I don’t really like the comparison CNBC is making here because “tax preferences” (basically tax deductions that allow the oil industry to keep more of their own revenues) is not the same thing as subsidies, which is the government just giving money to the wind industry.
…the tax preferences for wind energy total $1,540 per barrel of oil equivalent per day.
At $1,540 per barrel of oil equivalent per day, the wind sector is getting subsidies that are about 12 times as great as the amount of tax preferences provided to the oil and gas sector.
Here are the numbers: In 2011, domestic oil and gas production totaled 19.736 million barrels of oil equivalent per day. Last year, according to the CBO, the tax preferences extended to the fossil-fuel sector totaled $2.5 billion.Therefore, a bit of simple math shows that the tax preferences for the oil and gas sector cost taxpayers about $127 per barrel of oil equivalent per day.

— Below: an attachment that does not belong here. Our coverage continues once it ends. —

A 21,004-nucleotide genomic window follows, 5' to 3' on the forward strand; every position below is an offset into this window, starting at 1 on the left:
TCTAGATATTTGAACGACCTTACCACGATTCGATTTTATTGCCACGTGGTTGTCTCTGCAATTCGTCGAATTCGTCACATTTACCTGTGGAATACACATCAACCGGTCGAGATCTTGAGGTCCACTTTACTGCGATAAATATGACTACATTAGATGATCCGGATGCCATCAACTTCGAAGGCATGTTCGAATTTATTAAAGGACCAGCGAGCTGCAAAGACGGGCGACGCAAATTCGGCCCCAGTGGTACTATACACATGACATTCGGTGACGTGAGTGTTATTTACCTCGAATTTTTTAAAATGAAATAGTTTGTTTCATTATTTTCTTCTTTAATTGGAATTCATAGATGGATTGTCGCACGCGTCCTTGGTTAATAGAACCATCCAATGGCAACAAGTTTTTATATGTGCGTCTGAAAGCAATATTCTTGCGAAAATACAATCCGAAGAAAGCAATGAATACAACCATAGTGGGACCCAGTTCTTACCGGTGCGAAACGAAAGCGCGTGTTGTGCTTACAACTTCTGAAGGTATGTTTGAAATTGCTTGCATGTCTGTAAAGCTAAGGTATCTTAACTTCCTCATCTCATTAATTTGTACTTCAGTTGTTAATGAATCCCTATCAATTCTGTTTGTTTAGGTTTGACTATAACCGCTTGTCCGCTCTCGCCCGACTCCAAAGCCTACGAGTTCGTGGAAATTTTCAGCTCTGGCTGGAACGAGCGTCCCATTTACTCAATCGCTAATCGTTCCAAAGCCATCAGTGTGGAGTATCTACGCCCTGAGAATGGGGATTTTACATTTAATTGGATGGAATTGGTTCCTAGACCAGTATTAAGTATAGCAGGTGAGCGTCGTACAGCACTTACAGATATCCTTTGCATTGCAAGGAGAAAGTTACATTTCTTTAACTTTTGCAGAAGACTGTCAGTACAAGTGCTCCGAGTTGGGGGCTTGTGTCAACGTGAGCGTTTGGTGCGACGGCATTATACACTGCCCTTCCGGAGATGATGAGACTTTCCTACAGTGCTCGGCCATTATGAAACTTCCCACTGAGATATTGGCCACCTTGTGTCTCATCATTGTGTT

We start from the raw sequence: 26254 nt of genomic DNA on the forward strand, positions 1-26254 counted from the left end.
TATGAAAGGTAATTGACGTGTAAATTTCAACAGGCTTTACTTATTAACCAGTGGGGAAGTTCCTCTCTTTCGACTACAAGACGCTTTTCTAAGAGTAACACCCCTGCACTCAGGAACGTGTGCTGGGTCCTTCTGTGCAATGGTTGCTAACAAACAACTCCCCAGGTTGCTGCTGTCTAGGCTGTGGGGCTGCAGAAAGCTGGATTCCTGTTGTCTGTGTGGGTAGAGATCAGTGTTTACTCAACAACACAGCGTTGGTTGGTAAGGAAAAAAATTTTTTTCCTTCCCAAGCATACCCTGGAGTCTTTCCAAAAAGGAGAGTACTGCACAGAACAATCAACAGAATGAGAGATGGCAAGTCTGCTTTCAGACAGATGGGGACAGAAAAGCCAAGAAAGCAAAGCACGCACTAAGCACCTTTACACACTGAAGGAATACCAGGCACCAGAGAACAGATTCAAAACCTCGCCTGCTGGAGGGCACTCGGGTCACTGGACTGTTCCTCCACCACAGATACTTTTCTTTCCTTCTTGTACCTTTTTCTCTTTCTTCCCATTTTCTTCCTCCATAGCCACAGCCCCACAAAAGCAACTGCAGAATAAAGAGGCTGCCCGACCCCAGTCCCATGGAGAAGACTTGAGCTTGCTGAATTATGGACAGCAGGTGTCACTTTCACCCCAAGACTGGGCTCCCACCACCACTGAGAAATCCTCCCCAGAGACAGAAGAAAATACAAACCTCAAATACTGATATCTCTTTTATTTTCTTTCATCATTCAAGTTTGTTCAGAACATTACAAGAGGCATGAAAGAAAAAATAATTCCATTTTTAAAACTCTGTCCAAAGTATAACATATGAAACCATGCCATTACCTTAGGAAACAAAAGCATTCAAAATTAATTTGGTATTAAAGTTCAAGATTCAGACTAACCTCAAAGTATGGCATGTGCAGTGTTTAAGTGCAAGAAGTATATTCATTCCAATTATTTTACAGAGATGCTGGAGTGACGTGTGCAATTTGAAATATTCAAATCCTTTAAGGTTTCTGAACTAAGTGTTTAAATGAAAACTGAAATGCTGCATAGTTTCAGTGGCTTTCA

Again, I don’t agree that tax deductions “cost” the taxpayers anything. That presumes that the oil industry’s revenues belong to the public, and that when we let the industry keep more of that money it’s “costing” the public something.
That’s not how it works. Lighter tax burdens are not the same as subsidies. That being said, wind gets far more in government assistance even if we count lower tax burdens as subsidies.